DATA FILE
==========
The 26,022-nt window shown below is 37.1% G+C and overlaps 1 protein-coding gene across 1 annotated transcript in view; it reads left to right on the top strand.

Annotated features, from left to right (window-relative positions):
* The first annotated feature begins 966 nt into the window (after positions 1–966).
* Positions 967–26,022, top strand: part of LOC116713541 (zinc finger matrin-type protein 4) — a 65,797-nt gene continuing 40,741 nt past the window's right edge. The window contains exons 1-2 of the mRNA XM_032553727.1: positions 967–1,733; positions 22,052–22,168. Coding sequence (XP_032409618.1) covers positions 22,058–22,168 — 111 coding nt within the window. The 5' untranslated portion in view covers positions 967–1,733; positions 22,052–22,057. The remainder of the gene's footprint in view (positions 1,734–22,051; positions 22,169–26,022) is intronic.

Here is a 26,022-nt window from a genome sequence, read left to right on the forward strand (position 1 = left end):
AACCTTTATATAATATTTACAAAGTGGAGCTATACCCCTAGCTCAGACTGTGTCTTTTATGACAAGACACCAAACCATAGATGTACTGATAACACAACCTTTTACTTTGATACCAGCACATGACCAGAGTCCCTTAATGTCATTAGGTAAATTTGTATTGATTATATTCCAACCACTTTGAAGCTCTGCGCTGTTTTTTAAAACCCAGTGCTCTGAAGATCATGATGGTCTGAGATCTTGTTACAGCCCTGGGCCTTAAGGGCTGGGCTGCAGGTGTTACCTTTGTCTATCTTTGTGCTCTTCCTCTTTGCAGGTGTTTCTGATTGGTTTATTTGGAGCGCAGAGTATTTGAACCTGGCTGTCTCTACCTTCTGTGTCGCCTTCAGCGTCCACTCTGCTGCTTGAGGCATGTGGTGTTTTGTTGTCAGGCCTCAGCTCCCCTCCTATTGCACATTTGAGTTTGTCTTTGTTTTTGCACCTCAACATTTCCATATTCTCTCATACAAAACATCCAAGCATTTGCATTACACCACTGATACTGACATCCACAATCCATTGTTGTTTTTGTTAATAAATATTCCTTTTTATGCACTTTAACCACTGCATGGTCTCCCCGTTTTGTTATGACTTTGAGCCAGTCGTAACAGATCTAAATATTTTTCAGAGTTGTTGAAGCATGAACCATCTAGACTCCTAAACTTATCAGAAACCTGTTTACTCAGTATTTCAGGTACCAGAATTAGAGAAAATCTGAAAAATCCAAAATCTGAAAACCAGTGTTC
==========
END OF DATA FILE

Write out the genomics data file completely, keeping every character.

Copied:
The 26,022-nt window shown below is 37.1% G+C and overlaps 1 protein-coding gene across 1 annotated transcript in view; it reads left to right on the top strand.

Annotated features, from left to right (window-relative positions):
* The first annotated feature begins 966 nt into the window (after positions 1–966).
* Positions 967–26,022, top strand: part of LOC116713541 (zinc finger matrin-type protein 4) — a 65,797-nt gene continuing 40,741 nt past the window's right edge. The window contains exons 1-2 of the mRNA XM_032553727.1: positions 967–1,733; positions 22,052–22,168. Coding sequence (XP_032409618.1) covers positions 22,058–22,168 — 111 coding nt within the window. The 5' untranslated portion in view covers positions 967–1,733; positions 22,052–22,057. The remainder of the gene's footprint in view (positions 1,734–22,051; positions 22,169–26,022) is intronic.

Here is a 26,022-nt window from a genome sequence, read left to right on the forward strand (position 1 = left end):
AACCTTTATATAATATTTACAAAGTGGAGCTATACCCCTAGCTCAGACTGTGTCTTTTATGACAAGACACCAAACCATAGATGTACTGATAACACAACCTTTTACTTTGATACCAGCACATGACCAGAGTCCCTTAATGTCATTAGGTAAATTTGTATTGATTATATTCCAACCACTTTGAAGCTCTGCGCTGTTTTTTAAAACCCAGTGCTCTGAAGATCATGATGGTCTGAGATCTTGTTACAGCCCTGGGCCTTAAGGGCTGGGCTGCAGGTGTTACCTTTGTCTATCTTTGTGCTCTTCCTCTTTGCAGGTGTTTCTGATTGGTTTATTTGGAGCGCAGAGTATTTGAACCTGGCTGTCTCTACCTTCTGTGTCGCCTTCAGCGTCCACTCTGCTGCTTGAGGCATGTGGTGTTTTGTTGTCAGGCCTCAGCTCCCCTCCTATTGCACATTTGAGTTTGTCTTTGTTTTTGCACCTCAACATTTCCATATTCTCTCATACAAAACATCCAAGCATTTGCATTACACCACTGATACTGACATCCACAATCCATTGTTGTTTTTGTTAATAAATATTCCTTTTTATGCACTTTAACCACTGCATGGTCTCCCCGTTTTGTTATGACTTTGAGCCAGTCGTAACAGATCTAAATATTTTTCAGAGTTGTTGAAGCATGAACCATCTAGACTCCTAAACTTATCAGAAACCTGTTTACTCAGTATTTCAGGTACCAGAATTAGAGAAAATCTGAAAAATCCAAAATCTGAAAACCAGTGTTC